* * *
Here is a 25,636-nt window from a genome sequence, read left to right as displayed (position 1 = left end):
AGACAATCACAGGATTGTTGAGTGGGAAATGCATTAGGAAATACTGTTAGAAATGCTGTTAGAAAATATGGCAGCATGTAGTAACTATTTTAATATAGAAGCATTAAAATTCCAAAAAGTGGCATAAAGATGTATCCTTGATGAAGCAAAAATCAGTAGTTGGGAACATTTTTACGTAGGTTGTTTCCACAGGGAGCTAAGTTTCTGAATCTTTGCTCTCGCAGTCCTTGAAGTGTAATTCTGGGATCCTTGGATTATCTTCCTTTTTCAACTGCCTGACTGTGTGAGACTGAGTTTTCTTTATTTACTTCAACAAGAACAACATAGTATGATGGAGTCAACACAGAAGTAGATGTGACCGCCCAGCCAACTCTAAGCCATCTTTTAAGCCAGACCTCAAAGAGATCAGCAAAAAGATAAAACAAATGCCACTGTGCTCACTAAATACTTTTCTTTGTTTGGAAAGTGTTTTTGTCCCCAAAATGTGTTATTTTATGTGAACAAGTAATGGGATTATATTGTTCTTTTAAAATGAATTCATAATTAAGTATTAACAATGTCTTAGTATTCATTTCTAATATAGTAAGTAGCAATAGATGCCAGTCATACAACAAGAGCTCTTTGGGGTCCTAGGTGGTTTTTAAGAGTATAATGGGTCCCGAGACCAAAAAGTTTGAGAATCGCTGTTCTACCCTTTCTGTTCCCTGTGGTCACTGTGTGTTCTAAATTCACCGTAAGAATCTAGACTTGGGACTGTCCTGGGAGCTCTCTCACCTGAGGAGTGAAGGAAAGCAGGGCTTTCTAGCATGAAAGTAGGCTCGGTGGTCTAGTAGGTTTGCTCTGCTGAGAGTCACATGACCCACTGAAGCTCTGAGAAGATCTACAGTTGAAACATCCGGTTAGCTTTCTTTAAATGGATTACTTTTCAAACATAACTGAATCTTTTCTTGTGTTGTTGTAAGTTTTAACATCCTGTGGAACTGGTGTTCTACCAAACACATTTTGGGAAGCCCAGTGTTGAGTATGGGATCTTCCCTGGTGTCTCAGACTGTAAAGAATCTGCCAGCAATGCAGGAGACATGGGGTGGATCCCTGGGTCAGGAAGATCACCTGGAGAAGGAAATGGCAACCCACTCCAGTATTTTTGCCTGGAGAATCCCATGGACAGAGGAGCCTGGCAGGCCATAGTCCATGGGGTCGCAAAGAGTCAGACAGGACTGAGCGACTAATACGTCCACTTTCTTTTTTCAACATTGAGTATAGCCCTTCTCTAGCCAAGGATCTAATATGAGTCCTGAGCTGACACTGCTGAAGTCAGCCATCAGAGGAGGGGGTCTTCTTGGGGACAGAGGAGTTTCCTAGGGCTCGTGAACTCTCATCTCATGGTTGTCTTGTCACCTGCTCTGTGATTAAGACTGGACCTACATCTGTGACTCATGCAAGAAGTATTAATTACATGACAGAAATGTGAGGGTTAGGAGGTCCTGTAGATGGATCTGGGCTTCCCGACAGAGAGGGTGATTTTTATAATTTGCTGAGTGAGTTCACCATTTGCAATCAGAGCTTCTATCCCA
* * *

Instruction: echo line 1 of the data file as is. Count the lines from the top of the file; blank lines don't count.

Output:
Here is a 25,636-nt window from a genome sequence, read left to right as displayed (position 1 = left end):